Built by SOUTH

The truth is, I haven’t always been a strength and conditioning coach. Furthermore, I am still not solely responsible for training athletes to this day. I run 15 adult group classes a week, in addition to programming and coaching for athlete’s for 20-25+ hours a week. I have spent time helping people in a ritzy commercial gym setting, running camps on local high school football fields, coaching in one of the premier gyms in the country, to now coaching in one of the premier strength and conditioning facilities in the country. I kind of feel like the Matt Stairs of fitness.

My evolution, both as a coach and lifter, has brought me through many phases of a variety of fitness goals.

I have played baseball at a high level, completed numerous military schools, competed in powerlifting, seen my abs, been the fat kid at school, ran a competitive 9K, and even had a phase consisting of a lot of tight t-shirts and way to many sets on the pec deck.

I don’t know if all that’s a good thing, or a bad thing.

What I do know is that I didn’t tell you all of this so you would like me. I told you this because at this point in my life I feel like the way I go about training is surprisingly well rounded. I have drawn from many places to come up with a system that keeps me happy. I am stronger than I ever have been. I can still jump and sprint. I actually look like I might have spent some time in the gym. I don’t hurt, and my girlfriend says I look good naked.

The following is a collection of 3 lessons each, from the 4 biggest realms of fitness, that I have learned to apply to my training, and the training of others – regardless of where you want to place the emphasis for your training on.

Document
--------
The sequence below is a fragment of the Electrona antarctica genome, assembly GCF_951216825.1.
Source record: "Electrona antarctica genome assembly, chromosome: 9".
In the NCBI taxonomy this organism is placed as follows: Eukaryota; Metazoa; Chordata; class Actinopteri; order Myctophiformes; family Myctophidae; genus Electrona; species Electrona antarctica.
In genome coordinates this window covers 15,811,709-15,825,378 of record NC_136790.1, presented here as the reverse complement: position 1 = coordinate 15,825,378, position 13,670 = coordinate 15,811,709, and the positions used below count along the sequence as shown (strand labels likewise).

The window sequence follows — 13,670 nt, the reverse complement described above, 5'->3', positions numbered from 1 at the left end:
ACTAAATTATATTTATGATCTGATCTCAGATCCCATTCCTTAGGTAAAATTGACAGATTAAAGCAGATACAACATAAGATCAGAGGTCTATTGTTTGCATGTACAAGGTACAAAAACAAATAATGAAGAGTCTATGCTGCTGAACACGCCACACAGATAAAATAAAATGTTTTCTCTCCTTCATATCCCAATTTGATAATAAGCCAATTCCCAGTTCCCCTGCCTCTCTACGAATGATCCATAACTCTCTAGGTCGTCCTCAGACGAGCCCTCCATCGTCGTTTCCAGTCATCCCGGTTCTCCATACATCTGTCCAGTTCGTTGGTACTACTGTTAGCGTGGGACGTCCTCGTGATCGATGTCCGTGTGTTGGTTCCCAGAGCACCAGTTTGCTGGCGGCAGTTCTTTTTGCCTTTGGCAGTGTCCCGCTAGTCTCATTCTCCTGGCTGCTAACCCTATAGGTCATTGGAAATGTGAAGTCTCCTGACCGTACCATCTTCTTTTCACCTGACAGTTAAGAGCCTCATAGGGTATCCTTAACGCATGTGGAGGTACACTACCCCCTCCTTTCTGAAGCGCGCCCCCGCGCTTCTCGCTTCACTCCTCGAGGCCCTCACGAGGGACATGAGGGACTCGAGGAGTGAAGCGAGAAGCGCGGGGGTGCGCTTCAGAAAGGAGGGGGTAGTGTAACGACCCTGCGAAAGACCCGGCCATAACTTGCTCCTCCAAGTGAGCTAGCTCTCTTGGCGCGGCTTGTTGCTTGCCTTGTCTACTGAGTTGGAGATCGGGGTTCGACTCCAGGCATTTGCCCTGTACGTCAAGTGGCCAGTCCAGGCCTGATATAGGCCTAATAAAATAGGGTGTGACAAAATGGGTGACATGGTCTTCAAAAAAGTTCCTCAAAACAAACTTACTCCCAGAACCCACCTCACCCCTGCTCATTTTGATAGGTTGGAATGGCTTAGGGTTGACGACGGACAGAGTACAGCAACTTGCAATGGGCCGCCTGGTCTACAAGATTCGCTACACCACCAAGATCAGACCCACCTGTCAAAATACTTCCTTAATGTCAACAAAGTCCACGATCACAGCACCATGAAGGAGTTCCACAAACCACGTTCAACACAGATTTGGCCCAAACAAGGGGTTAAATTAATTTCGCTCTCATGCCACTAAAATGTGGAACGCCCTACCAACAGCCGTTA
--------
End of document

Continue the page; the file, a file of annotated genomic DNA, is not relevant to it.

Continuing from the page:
Greg Robins coaches at the renown Cressey Performance and previously worked at Total Performance Sports.

Greg Robins coaches at the renown Cressey Performance and previously worked at Total Performance Sports.

1. Body Building

Lesson 1: Volume Through Frequency Makes Bigger People.

If you want to be a bigger person, start training more. If you want to bring up a lagging body part, train it more. If you want to do this more effectively, don’t just add a metric shit ton of volume to one day. Likewise don’t go from zero to the frequency of The Atherton Twins -spread it out. Want a bigger yoke? Hit the upper back 4 – 5 times a week. Want to put on 20lbs, build up slowly to a point where you can handle 4 – 5 solid training sessions a week.

Lesson 2: Time Under Tension (TUT) Is An Important Concept.

Why are controlled tempos, strip sets, forced reps etc. effective? They keep muscles under tension for a long time. In doing so they fatigue the crap out them. Muscular fatigue is an important step in causing hypertrophy. How else can you fatigue muscles? Try not resting so long, and not always pairing opposites – instead pair similar exercises. There is another way to keep the concept of TUT on your radar. If you want to get bigger, start working to hold heavier weights longer. Abandoning your classic body building set and rep schemes for something more conducive to maximal strength building is fine. If you want to grow maximally too, then use your new strength to hold more weight, longer.

Lesson 3: “Isolation” Exercises Actually DO Work.

Too many people take information way out of context. This readily apparent every time I meet a young kid who tells me that he is having trouble putting on size to any of his / her limbs. I get it, you are weak and you read somewhere that you are spinning your wheels if you spend time doing curls, and extensions. If you’re doing these small movements in place of time spent doing the big ones, then yes, you’re being stupid. If you do them in addition to the big stuff then you will grow more quickly. To go back to the first two points: you are hitting the muscles more often; you are fatiguing the muscles more.